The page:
With feed costs often representing about 70 percent of the production cost of a dozen eggs, feed costs per dozen eggs must always be the least-cost against expected egg revenue in order to maximize profits. Any savings in feed consumption will usually translate into increased profit margins. Several management factors can be implemented which will result in feed savings and added profits [3]. The objective of this study was to determine the effect of varying levels of dietary protein with balanced amino acid on laying performance and blood profile (which gives the picture of stress or otherwise due to production and balance of nutrition).

2. Materials and Methods

2.1. Experimental Birds and Management

A total of sixty Black Nera layers in their second phase of production were used in this experiment. They were randomly allotted to four treatments with five replicates in a completely randomized design. All the birds were individually weighed at the onset of the study and consequently every 4 weeks till the conclusion of the experiment. Growth and productive performance criteria were evaluated as final weight (FW), weight gain (WG), feed intake (FI), feed conversion ratio (FCR) and Henday production were determined.

2.2. Experimental Diets

The experimental diets presented in Table 1 were formulated to meet the nutrient requirements of the laying birds as stated by [4] while supplementing with additional methionine and lysine to ensure adequacy of these essential amino acids in a maize-soybean basal diet.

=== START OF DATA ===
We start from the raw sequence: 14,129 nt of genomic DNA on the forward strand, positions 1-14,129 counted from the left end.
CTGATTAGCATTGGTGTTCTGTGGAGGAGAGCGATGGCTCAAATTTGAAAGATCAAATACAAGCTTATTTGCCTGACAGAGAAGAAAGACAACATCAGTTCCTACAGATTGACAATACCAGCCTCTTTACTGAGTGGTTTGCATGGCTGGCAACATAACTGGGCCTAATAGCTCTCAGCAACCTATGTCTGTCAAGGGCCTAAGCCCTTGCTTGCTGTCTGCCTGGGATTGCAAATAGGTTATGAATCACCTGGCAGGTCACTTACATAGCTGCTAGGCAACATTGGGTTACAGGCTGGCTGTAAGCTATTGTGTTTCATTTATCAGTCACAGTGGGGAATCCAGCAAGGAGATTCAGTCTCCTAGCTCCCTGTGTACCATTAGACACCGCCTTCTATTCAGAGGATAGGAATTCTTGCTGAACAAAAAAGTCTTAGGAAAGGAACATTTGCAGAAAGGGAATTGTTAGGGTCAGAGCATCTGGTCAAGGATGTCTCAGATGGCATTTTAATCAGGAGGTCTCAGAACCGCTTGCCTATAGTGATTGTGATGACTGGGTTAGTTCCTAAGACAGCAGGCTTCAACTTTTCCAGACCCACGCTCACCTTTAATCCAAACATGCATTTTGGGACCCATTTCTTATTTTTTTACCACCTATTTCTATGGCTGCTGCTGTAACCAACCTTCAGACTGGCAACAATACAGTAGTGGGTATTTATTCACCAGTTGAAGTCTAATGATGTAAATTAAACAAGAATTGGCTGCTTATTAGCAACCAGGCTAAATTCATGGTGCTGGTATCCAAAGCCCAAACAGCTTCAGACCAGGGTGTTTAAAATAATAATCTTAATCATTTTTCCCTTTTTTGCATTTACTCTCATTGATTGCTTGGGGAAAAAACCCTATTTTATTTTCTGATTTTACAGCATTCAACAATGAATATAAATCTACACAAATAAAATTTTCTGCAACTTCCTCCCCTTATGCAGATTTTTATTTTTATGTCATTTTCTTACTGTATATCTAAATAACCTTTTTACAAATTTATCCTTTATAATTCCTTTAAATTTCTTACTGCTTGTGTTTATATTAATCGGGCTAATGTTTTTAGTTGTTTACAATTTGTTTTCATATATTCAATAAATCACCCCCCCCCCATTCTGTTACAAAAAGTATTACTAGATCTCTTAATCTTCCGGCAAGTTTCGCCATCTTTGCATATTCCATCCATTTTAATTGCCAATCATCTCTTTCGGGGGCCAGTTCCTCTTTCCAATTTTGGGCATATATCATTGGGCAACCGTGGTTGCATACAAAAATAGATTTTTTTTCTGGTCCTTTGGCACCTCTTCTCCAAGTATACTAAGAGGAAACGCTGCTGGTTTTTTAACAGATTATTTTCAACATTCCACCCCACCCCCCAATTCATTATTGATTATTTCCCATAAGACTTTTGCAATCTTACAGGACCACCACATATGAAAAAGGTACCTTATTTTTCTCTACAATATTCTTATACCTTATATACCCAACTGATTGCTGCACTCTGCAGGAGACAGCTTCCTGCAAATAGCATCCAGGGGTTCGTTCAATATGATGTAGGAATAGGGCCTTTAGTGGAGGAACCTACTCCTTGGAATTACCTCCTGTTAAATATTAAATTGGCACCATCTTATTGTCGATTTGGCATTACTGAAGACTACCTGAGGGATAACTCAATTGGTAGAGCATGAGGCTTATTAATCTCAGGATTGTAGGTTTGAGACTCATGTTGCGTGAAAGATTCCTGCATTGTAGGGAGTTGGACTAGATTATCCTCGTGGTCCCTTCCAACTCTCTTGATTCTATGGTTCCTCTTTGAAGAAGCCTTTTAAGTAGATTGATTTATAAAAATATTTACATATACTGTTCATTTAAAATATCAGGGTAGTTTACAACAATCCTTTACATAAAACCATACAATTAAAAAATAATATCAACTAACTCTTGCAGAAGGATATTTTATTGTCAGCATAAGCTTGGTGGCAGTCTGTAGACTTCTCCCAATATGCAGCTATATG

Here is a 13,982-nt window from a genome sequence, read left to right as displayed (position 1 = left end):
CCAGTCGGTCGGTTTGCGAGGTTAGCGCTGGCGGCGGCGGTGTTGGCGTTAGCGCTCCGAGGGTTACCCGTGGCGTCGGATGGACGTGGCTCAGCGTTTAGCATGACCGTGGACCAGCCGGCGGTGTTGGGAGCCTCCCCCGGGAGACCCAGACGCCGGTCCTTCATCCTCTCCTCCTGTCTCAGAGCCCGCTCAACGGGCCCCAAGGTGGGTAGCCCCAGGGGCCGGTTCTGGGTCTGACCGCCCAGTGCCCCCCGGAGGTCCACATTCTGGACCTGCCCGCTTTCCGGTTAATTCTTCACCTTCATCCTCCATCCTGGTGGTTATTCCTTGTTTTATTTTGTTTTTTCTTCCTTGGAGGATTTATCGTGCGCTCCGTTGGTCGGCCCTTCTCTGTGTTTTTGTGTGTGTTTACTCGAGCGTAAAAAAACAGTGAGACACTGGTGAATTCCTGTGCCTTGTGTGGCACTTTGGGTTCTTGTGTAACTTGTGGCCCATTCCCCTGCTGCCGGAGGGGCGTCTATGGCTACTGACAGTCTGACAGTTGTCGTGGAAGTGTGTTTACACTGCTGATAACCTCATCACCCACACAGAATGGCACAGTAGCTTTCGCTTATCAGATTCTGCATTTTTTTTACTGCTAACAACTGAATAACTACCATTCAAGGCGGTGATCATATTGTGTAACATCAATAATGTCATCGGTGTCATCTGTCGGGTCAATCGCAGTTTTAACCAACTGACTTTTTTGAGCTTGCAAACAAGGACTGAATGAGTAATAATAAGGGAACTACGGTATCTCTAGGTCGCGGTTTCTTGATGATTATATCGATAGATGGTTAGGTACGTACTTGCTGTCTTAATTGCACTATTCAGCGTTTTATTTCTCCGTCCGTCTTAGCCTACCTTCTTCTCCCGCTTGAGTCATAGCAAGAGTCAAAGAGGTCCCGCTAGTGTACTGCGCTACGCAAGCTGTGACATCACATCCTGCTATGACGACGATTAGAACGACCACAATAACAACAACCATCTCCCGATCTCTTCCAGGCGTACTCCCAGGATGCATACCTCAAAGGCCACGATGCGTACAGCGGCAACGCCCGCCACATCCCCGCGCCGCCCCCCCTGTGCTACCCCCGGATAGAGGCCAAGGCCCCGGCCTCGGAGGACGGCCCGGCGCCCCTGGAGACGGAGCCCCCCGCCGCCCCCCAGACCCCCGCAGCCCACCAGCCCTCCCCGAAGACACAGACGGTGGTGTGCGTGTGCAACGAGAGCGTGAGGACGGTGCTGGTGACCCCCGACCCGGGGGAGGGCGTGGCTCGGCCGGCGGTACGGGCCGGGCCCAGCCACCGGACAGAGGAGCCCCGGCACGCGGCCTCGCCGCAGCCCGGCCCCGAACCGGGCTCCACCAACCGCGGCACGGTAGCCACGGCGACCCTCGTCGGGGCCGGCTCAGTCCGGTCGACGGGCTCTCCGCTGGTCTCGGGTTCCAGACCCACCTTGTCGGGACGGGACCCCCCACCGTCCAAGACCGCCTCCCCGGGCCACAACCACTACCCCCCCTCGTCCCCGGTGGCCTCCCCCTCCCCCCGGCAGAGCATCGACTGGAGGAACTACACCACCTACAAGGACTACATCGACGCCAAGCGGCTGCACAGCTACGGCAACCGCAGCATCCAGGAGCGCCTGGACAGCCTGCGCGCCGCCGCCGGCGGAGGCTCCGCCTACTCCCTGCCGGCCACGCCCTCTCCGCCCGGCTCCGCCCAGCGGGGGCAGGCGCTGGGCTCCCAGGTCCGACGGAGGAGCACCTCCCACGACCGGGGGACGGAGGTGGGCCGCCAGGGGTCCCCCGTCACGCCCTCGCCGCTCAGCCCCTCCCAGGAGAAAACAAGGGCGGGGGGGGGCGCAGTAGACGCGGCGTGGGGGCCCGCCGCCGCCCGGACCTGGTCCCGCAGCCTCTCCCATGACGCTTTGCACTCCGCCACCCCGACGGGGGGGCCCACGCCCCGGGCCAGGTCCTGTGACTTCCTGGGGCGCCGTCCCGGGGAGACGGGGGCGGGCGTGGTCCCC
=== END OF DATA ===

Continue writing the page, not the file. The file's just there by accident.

2.3. Blood Collection and Haematological Analysis

Blood was collected from three birds per replicate at the end of the study period. 5 mls of blood was collected from the birds with the aid of sterile syringes via the jugular vein. The blood samples were in two (2) sets per replicate that is test tube devoid of anti-coagulant (EDTA) and sera were subsequently extracted from this through centrifugation for serum analysis. The second sets which contained 1 ml of blood were collected into test tubes which already contained ethylene diamine tetra-acetic acid (EDTA). The blood sample was kept in fresh state

(refrigerator) by this anti-coagulant to make possible hematological studies. The samples were analysed for Packed Cell Volume (PCV), Haemoglobin (Hb), White Blood Cell (WBC), and Red Blood Cell (RBC) counts.

The ethical standard for handling of live animals was followed as set by Nigerian Institute of Animal Science (NIAS).

3. Statistical Analysis

The data obtained were subjected to the statistical analysis using one way analysis of variance. The data were subjected to Duncan’s multiple range test as described by [5].

4. Results

4.1. Performance

There were no significant differences (P > 0.05) observed for final weight, weight gain, feed intake and egg production. It was however observed that Diets 2 (−0.024 kg) and 4 (−0.073 kg) had negative weight change as presented in Table 2. Feed intake and total egg production were observed to have numerically higher values with birds on Diet 4.

Table 1. Percentage composition of the experimental diets fed to layers on graded levels of crude protein.